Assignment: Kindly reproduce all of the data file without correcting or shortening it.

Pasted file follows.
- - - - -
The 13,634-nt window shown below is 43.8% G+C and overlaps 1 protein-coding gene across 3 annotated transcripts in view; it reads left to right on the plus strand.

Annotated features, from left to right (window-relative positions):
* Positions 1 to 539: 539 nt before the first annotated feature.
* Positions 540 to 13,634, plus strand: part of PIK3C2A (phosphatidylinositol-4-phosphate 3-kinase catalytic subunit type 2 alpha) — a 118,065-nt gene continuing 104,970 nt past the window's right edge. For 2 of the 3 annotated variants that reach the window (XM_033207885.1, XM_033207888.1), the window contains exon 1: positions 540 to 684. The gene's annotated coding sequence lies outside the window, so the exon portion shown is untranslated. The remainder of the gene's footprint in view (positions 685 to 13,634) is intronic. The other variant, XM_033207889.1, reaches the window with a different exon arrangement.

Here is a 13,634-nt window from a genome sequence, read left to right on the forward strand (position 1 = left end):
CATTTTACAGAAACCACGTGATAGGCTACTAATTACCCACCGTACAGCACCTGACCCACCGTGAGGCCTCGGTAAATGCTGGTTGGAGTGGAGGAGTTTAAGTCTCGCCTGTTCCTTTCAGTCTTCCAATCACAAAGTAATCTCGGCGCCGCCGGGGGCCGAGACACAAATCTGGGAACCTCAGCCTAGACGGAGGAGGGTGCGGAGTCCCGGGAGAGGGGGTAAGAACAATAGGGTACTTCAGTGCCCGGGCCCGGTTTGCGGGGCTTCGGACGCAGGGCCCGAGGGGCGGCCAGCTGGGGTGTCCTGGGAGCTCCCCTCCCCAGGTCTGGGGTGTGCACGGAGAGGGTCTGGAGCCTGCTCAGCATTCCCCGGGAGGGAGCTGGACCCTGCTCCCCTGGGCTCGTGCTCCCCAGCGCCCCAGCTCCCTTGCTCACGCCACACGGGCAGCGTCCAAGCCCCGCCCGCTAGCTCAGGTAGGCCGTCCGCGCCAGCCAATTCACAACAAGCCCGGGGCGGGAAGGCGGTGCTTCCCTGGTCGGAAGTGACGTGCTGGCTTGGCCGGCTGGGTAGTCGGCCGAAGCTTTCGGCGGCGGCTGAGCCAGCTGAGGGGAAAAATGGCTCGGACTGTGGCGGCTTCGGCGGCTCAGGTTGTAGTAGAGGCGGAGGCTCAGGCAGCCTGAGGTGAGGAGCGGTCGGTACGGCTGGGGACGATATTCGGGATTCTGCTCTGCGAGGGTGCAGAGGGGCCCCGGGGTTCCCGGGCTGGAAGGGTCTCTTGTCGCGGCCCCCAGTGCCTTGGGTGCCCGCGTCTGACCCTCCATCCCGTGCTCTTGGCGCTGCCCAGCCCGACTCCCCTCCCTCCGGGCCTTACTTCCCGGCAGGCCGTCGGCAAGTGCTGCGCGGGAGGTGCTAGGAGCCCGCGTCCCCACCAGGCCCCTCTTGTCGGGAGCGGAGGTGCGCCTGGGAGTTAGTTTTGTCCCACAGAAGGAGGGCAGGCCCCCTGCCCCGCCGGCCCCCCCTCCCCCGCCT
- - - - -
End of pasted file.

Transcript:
The 13,634-nt window shown below is 43.8% G+C and overlaps 1 protein-coding gene across 3 annotated transcripts in view; it reads left to right on the plus strand.

Annotated features, from left to right (window-relative positions):
* Positions 1 to 539: 539 nt before the first annotated feature.
* Positions 540 to 13,634, plus strand: part of PIK3C2A (phosphatidylinositol-4-phosphate 3-kinase catalytic subunit type 2 alpha) — a 118,065-nt gene continuing 104,970 nt past the window's right edge. For 2 of the 3 annotated variants that reach the window (XM_033207885.1, XM_033207888.1), the window contains exon 1: positions 540 to 684. The gene's annotated coding sequence lies outside the window, so the exon portion shown is untranslated. The remainder of the gene's footprint in view (positions 685 to 13,634) is intronic. The other variant, XM_033207889.1, reaches the window with a different exon arrangement.

Here is a 13,634-nt window from a genome sequence, read left to right on the forward strand (position 1 = left end):
CATTTTACAGAAACCACGTGATAGGCTACTAATTACCCACCGTACAGCACCTGACCCACCGTGAGGCCTCGGTAAATGCTGGTTGGAGTGGAGGAGTTTAAGTCTCGCCTGTTCCTTTCAGTCTTCCAATCACAAAGTAATCTCGGCGCCGCCGGGGGCCGAGACACAAATCTGGGAACCTCAGCCTAGACGGAGGAGGGTGCGGAGTCCCGGGAGAGGGGGTAAGAACAATAGGGTACTTCAGTGCCCGGGCCCGGTTTGCGGGGCTTCGGACGCAGGGCCCGAGGGGCGGCCAGCTGGGGTGTCCTGGGAGCTCCCCTCCCCAGGTCTGGGGTGTGCACGGAGAGGGTCTGGAGCCTGCTCAGCATTCCCCGGGAGGGAGCTGGACCCTGCTCCCCTGGGCTCGTGCTCCCCAGCGCCCCAGCTCCCTTGCTCACGCCACACGGGCAGCGTCCAAGCCCCGCCCGCTAGCTCAGGTAGGCCGTCCGCGCCAGCCAATTCACAACAAGCCCGGGGCGGGAAGGCGGTGCTTCCCTGGTCGGAAGTGACGTGCTGGCTTGGCCGGCTGGGTAGTCGGCCGAAGCTTTCGGCGGCGGCTGAGCCAGCTGAGGGGAAAAATGGCTCGGACTGTGGCGGCTTCGGCGGCTCAGGTTGTAGTAGAGGCGGAGGCTCAGGCAGCCTGAGGTGAGGAGCGGTCGGTACGGCTGGGGACGATATTCGGGATTCTGCTCTGCGAGGGTGCAGAGGGGCCCCGGGGTTCCCGGGCTGGAAGGGTCTCTTGTCGCGGCCCCCAGTGCCTTGGGTGCCCGCGTCTGACCCTCCATCCCGTGCTCTTGGCGCTGCCCAGCCCGACTCCCCTCCCTCCGGGCCTTACTTCCCGGCAGGCCGTCGGCAAGTGCTGCGCGGGAGGTGCTAGGAGCCCGCGTCCCCACCAGGCCCCTCTTGTCGGGAGCGGAGGTGCGCCTGGGAGTTAGTTTTGTCCCACAGAAGGAGGGCAGGCCCCCTGCCCCGCCGGCCCCCCCTCCCCCGCCT